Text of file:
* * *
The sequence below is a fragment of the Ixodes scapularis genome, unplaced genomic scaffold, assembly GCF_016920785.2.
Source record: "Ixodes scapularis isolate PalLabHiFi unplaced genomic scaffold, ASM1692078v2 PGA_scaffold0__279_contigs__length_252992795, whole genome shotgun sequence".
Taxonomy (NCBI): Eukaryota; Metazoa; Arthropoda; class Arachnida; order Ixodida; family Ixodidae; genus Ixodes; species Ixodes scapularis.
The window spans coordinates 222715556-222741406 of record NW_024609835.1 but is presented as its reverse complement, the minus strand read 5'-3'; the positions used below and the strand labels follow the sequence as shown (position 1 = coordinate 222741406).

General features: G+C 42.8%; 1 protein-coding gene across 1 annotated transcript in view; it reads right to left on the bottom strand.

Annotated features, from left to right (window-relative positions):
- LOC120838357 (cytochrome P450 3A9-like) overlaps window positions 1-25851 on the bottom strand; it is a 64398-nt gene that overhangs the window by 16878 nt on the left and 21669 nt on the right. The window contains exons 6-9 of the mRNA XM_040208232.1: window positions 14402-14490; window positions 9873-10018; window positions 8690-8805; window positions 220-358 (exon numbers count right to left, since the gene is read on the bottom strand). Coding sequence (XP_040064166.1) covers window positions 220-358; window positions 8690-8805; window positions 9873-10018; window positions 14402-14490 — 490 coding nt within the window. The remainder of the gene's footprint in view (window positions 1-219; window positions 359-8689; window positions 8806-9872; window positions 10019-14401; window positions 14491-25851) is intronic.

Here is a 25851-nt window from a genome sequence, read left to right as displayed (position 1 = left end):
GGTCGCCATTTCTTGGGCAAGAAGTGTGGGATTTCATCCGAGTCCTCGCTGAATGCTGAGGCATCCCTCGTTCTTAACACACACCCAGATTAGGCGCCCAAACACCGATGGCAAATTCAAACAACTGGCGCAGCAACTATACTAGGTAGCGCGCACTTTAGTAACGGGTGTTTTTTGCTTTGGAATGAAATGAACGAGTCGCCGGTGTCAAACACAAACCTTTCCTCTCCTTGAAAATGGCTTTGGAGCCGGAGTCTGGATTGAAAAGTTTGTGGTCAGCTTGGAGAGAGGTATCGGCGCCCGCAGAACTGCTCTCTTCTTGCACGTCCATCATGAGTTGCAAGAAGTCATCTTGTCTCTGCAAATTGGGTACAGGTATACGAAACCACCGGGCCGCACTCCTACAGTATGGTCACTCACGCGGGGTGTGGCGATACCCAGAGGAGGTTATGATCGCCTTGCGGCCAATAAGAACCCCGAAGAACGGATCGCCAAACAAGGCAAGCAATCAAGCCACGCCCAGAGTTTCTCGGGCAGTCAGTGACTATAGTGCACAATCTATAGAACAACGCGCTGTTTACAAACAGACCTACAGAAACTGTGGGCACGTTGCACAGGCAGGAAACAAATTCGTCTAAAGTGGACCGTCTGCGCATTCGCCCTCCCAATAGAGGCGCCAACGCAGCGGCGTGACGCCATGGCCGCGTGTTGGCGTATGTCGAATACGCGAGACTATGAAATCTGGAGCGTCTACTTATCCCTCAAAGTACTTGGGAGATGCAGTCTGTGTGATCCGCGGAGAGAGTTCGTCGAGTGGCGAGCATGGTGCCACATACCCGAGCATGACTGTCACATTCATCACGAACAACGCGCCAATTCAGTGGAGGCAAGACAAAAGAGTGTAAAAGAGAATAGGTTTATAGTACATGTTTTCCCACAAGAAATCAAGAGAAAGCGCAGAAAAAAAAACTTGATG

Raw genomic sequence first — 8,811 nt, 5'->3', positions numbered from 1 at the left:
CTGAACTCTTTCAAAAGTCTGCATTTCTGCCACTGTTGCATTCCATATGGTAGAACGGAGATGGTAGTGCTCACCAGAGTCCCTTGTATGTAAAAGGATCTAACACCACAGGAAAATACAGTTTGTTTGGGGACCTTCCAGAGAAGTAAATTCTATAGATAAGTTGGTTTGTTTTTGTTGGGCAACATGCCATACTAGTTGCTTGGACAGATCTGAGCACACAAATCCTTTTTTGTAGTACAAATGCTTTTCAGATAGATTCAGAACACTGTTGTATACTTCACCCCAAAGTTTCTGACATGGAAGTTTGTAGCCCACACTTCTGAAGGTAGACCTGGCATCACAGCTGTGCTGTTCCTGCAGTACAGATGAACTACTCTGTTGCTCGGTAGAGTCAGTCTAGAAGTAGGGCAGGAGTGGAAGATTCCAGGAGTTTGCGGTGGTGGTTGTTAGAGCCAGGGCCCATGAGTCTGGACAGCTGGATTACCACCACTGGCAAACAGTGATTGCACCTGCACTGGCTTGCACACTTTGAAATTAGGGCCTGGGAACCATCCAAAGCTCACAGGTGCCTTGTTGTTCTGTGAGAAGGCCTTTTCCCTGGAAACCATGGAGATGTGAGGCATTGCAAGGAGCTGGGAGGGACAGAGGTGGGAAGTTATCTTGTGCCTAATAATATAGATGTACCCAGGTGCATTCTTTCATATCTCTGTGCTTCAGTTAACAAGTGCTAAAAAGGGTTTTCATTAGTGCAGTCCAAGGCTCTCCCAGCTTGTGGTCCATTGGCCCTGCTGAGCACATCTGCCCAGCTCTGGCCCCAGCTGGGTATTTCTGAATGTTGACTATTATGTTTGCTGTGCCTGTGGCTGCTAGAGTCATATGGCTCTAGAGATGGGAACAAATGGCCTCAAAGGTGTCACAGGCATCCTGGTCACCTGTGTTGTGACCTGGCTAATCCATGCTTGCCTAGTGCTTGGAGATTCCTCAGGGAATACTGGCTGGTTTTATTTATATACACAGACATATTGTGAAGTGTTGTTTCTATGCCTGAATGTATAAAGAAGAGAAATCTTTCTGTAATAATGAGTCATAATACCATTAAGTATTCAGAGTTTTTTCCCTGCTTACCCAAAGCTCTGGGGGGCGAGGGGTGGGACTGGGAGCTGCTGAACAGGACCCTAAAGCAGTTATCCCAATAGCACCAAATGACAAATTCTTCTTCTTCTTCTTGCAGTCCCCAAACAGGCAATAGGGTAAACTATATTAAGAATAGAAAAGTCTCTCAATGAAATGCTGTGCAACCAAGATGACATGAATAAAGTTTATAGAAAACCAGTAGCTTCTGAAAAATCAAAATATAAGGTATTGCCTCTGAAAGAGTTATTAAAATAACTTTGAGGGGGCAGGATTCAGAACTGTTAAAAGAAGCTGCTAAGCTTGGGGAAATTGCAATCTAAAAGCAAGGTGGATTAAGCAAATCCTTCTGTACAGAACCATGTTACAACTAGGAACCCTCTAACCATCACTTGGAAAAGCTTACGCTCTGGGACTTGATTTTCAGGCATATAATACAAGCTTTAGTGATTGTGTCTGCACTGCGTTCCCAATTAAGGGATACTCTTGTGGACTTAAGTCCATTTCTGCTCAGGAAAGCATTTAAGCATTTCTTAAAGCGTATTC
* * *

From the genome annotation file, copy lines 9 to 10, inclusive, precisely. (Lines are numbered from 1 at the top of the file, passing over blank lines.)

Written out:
GGTCGCCATTTCTTGGGCAAGAAGTGTGGGATTTCATCCGAGTCCTCGCTGAATGCTGAGGCATCCCTCGTTCTTAACACACACCCAGATTAGGCGCCCAAACACCGATGGCAAATTCAAACAACTGGCGCAGCAACTATACTAGGTAGCGCGCACTTTAGTAACGGGTGTTTTTTGCTTTGGAATGAAATGAACGAGTCGCCGGTGTCAAACACAAACCTTTCCTCTCCTTGAAAATGGCTTTGGAGCCGGAGTCTGGATTGAAAAGTTTGTGGTCAGCTTGGAGAGAGGTATCGGCGCCCGCAGAACTGCTCTCTTCTTGCACGTCCATCATGAGTTGCAAGAAGTCATCTTGTCTCTGCAAATTGGGTACAGGTATACGAAACCACCGGGCCGCACTCCTACAGTATGGTCACTCACGCGGGGTGTGGCGATACCCAGAGGAGGTTATGATCGCCTTGCGGCCAATAAGAACCCCGAAGAACGGATCGCCAAACAAGGCAAGCAATCAAGCCACGCCCAGAGTTTCTCGGGCAGTCAGTGACTATAGTGCACAATCTATAGAACAACGCGCTGTTTACAAACAGACCTACAGAAACTGTGGGCACGTTGCACAGGCAGGAAACAAATTCGTCTAAAGTGGACCGTCTGCGCATTCGCCCTCCCAATAGAGGCGCCAACGCAGCGGCGTGACGCCATGGCCGCGTGTTGGCGTATGTCGAATACGCGAGACTATGAAATCTGGAGCGTCTACTTATCCCTCAAAGTACTTGGGAGATGCAGTCTGTGTGATCCGCGGAGAGAGTTCGTCGAGTGGCGAGCATGGTGCCACATACCCGAGCATGACTGTCACATTCATCACGAACAACGCGCCAATTCAGTGGAGGCAAGACAAAAGAGTGTAAAAGAGAATAGGTTTATAGTACATGTTTTCCCACAAGAAATCAAGAGAAAGCGCAGAAAAAAAAACTTGATG

Raw genomic sequence first — 8,811 nt, 5'->3', positions numbered from 1 at the left: